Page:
Washington Post: Who the FBI got to unlock the San Bernardino shooter’s iPhone

Washington Post:

The iPhone used by a terrorist in the San Bernardino shooting was unlocked by a small Australian hacking firm in 2016, ending a momentous standoff between the U.S. government and the tech titan Apple.

At the time, the general consensus was that the FBI was using an Israeli security firm, well known for this sort of smartphone break-in.

Azimuth Security, a publicity-shy company that says it sells its cyber wares only to democratic governments, secretly crafted the solution the FBI used to gain access to the device, according to several people familiar with the matter.


The identity of the hacking firm has remained a closely guarded secret for five years. Even Apple didn’t know which vendor the FBI used, according to company spokesman Todd Wilder. But without realizing it, Apple’s attorneys came close last year to learning of Azimuth’s role — through a different court case, one that has nothing to do with unlocking a terrorist’s device.


Apple has a tense relationship with security research firms. Wilder said the company believes researchers should disclose all vulnerabilities to Apple so that the company can more quickly fix them. Doing so would help preserve its reputation as having secure devices.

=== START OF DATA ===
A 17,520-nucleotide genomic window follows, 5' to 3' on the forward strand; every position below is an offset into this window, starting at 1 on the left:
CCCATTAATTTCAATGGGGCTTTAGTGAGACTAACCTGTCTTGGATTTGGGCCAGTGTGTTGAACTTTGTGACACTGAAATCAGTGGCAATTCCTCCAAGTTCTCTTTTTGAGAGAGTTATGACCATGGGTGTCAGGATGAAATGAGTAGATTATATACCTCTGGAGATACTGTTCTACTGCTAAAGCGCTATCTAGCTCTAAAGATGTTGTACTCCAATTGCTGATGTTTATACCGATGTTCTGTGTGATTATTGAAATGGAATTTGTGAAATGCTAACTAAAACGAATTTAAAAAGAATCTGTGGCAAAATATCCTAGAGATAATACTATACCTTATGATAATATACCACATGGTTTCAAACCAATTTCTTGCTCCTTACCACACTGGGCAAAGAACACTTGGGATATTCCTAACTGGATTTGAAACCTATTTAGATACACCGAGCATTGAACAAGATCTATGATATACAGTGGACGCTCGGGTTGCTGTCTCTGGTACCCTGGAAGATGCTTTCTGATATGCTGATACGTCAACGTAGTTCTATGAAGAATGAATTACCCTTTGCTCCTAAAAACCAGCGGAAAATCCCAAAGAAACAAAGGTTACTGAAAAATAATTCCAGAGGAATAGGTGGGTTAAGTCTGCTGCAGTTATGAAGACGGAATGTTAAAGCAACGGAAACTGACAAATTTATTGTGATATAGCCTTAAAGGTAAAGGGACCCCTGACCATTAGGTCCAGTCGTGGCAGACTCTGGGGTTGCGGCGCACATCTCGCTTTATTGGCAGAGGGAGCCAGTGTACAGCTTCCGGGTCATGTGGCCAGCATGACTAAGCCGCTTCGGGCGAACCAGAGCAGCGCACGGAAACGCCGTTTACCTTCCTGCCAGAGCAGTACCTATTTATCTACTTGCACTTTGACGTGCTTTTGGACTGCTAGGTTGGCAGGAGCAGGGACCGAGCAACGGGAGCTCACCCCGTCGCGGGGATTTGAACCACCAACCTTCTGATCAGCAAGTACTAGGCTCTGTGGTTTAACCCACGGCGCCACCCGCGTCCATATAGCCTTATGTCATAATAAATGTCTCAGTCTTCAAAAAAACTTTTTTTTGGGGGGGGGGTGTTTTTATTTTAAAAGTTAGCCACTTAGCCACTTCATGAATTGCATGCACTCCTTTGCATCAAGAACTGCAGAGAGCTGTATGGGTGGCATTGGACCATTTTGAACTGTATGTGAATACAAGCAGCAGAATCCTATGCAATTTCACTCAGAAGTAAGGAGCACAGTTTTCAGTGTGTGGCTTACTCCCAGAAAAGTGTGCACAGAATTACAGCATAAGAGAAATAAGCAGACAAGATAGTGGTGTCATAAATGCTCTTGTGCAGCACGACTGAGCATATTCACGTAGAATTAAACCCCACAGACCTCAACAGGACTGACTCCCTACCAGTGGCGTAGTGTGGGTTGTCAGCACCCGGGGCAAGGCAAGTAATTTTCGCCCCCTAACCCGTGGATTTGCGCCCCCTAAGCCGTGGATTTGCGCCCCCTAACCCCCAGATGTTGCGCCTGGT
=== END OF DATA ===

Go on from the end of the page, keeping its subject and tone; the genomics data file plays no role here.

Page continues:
But many security researchers say it’s legitimate to sell these flaws to democratic governments. And the ability of government agencies to unlock iPhones has also spared Apple from direct conflict with these governments. For instance, by unlocking the terrorist’s iPhone, some say, Azimuth came to Apple’s rescue by ending a case that could have led to a court-ordered back door to the iPhone.

I do think it’s true that this solution took the heat off Apple, turned down the dial on Congress’ efforts to force Apple to create a backdoor to the iPhone. But as has been proven time and time again, there’s just no way a back door created for law enforcement would not end up in the hands of black hat hackers.

I do agree with Apple’s take, that researchers should disclose all vulnerabilities to Apple so they can release patches.

The Washington Post story is a fascinating read. Here’s a link to the Apple News version of the article.